University of Southern California

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Practice & Policy

Gail Fairhurst’s “Considering context in discursive leadership research”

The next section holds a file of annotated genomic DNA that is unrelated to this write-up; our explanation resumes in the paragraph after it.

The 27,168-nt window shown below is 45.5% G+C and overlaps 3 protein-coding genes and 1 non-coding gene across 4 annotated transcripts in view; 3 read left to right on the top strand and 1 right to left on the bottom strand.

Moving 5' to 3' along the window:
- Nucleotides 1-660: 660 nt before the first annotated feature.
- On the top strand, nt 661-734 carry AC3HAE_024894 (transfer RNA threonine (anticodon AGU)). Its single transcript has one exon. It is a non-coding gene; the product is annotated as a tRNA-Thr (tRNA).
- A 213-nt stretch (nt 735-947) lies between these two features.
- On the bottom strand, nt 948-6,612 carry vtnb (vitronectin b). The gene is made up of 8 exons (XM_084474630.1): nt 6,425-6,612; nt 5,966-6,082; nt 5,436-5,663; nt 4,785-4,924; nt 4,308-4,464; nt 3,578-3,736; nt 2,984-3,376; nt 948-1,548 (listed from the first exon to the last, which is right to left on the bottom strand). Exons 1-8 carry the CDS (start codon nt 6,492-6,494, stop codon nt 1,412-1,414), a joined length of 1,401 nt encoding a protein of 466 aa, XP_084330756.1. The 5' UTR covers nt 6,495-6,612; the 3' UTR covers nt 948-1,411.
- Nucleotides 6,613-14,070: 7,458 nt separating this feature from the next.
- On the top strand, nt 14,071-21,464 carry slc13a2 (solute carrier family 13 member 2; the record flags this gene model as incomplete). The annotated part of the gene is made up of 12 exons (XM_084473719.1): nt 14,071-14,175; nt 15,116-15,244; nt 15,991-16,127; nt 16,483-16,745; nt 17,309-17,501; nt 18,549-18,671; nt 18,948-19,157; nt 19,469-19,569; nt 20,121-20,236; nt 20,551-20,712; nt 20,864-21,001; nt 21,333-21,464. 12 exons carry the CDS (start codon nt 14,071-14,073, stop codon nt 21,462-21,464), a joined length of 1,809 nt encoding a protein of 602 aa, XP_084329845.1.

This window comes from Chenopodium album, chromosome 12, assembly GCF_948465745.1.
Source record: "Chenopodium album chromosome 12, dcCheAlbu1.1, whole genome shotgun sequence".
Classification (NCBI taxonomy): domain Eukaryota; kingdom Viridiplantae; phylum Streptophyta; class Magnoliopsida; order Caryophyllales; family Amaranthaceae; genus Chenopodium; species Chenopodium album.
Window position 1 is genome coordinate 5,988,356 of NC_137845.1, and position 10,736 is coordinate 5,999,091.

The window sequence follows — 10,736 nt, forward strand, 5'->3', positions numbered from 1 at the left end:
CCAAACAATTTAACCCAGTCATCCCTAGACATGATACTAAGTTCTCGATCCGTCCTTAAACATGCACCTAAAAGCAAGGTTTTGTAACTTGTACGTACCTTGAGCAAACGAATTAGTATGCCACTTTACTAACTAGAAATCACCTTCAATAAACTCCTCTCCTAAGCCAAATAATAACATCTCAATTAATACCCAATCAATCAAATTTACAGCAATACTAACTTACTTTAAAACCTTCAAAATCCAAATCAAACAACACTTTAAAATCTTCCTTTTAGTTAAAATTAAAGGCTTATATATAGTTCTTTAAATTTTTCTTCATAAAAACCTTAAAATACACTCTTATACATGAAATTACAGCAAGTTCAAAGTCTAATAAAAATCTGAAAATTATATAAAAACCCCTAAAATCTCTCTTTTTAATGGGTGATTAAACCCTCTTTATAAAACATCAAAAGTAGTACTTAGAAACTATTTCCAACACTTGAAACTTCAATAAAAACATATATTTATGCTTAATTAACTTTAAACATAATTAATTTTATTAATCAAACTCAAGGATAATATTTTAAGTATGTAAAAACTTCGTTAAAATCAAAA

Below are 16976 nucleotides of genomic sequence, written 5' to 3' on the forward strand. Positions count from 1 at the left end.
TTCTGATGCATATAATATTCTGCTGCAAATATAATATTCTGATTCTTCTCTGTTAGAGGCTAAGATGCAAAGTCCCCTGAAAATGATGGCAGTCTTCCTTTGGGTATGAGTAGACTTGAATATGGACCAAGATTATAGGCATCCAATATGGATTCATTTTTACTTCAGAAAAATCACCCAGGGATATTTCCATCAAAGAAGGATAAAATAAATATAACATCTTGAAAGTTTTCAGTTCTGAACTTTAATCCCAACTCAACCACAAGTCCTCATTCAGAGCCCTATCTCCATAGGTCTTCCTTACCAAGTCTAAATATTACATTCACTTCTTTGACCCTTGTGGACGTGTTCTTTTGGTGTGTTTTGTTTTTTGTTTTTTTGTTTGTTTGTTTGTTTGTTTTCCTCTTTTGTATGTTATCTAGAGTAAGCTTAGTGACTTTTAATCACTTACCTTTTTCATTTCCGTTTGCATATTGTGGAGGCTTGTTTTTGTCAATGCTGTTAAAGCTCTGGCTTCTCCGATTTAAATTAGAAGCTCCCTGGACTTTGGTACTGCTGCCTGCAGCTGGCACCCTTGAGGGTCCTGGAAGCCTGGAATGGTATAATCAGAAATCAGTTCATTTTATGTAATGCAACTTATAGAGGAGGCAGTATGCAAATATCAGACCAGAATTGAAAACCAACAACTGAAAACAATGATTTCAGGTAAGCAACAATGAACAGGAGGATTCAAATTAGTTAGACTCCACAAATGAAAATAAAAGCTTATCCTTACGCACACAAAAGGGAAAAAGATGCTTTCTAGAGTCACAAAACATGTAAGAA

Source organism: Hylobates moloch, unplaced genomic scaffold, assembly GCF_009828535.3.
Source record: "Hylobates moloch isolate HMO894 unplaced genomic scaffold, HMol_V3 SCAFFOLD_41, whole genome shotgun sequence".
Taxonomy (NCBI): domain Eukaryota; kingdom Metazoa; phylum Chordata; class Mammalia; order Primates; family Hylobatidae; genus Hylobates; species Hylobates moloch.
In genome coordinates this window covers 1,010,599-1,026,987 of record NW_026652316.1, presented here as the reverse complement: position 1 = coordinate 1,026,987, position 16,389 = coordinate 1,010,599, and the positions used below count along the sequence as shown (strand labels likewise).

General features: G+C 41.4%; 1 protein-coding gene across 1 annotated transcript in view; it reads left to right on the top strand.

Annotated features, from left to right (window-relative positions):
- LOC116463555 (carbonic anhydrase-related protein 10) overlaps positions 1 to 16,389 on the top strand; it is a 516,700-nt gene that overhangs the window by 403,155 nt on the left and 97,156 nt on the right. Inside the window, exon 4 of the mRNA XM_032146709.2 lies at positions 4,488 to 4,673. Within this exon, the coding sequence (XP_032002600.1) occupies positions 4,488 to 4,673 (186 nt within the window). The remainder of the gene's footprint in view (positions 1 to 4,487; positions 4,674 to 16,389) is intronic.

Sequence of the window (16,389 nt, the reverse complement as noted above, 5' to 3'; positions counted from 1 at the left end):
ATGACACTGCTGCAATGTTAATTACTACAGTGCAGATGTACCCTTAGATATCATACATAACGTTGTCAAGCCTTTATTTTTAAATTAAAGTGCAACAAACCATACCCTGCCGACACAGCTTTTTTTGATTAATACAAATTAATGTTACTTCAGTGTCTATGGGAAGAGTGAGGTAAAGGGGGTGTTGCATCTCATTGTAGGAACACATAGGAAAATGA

Gail Fairhurst, in “Considering context in discursive leadership research,” (“Human Relations” 2009; 62; 1607 originally published online Sep 23, 2009) suggests that asking what discourse is “doing” as opposed to “representing” are very different questions.  Leadership, from this perspective focuses on figuring out what leadership is in the context of what leaders do and then persuading themselves and others that they are doing it. In this sense leadership is a set of language games in the in the Wittgenstein’s sense of ‘forms of life’ and being grounded in the everyday realities of those who aspire to lead and be led.  Fairhurst notes that, “With these sensibilities, discursive leadership scholars are very problem oriented. They delve deep into the context and are content with building local knowledge around which problems form. Most place a premium on actors’ view of the context over researchers’ view following the ethnomethodological tradition of Garfinkel (1967) who objects to treating actors as unwitting dupes”  (p. 1609).